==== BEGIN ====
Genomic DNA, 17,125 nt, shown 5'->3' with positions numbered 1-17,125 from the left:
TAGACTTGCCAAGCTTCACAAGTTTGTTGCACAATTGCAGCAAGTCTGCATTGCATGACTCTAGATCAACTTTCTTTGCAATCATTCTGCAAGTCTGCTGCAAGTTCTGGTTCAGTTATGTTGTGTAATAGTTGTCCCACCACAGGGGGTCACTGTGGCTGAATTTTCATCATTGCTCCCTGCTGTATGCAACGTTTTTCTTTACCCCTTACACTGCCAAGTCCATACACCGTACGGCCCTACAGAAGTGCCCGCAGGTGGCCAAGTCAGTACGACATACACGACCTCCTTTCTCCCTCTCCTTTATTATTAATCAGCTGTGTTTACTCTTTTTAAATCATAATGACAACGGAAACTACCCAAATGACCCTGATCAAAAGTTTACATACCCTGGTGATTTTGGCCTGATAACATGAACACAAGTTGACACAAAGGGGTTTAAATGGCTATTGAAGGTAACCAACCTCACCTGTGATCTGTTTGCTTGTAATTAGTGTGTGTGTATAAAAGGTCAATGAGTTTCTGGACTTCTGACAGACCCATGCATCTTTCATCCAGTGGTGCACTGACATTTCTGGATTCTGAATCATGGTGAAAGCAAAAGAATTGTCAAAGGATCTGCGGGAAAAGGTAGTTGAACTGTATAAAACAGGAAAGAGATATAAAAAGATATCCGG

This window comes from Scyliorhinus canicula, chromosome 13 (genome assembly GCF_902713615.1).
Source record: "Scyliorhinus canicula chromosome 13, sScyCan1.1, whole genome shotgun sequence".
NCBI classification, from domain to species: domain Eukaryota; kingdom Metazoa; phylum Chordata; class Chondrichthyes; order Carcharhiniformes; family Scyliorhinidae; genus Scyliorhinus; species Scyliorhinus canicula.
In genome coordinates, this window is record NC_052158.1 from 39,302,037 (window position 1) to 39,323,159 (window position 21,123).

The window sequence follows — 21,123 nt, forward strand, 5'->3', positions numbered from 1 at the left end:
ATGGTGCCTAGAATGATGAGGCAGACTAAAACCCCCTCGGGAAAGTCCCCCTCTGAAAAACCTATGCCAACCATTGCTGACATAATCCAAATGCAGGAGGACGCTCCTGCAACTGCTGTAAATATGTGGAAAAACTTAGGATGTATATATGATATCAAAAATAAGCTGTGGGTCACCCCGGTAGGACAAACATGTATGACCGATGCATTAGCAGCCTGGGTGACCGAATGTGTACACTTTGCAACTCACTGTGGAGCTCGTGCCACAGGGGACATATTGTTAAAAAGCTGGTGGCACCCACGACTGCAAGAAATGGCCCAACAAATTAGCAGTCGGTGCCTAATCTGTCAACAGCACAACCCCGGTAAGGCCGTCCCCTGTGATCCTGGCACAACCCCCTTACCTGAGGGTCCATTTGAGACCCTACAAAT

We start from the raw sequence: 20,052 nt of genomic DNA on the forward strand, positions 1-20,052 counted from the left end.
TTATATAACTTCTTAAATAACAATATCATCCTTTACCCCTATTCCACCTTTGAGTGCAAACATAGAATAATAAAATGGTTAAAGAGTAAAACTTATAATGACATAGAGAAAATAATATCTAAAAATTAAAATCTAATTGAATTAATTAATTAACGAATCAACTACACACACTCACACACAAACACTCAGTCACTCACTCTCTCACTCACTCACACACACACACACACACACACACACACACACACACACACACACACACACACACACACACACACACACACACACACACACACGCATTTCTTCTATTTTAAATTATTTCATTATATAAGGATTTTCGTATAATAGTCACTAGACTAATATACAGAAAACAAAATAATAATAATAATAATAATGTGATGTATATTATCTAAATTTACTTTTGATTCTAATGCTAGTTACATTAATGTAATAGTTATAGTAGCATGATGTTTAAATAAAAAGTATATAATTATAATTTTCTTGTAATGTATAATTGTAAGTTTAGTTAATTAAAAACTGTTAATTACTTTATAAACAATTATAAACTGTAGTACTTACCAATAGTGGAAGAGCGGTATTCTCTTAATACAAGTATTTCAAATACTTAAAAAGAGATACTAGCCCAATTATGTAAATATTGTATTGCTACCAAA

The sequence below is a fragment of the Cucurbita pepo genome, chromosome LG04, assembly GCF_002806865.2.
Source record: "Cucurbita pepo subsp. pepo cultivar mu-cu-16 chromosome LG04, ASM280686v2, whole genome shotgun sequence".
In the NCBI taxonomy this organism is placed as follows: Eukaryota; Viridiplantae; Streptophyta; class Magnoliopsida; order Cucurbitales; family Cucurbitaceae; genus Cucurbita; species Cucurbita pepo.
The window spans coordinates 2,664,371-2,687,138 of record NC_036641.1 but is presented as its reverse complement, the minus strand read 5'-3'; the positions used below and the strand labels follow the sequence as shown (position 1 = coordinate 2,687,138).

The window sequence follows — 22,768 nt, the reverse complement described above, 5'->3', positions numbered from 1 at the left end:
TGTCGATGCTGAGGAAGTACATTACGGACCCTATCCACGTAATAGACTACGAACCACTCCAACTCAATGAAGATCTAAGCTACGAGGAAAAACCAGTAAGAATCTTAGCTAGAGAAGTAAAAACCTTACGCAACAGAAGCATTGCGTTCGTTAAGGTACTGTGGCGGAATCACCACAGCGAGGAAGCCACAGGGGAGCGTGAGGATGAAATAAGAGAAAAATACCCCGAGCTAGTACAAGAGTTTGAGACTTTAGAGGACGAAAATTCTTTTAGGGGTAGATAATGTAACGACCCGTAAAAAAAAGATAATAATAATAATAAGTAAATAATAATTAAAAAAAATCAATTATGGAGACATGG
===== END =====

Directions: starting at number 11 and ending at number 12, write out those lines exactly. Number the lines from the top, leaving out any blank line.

The sequence below is a fragment of the Cucurbita pepo genome, chromosome LG04, assembly GCF_002806865.2.
Source record: "Cucurbita pepo subsp. pepo cultivar mu-cu-16 chromosome LG04, ASM280686v2, whole genome shotgun sequence".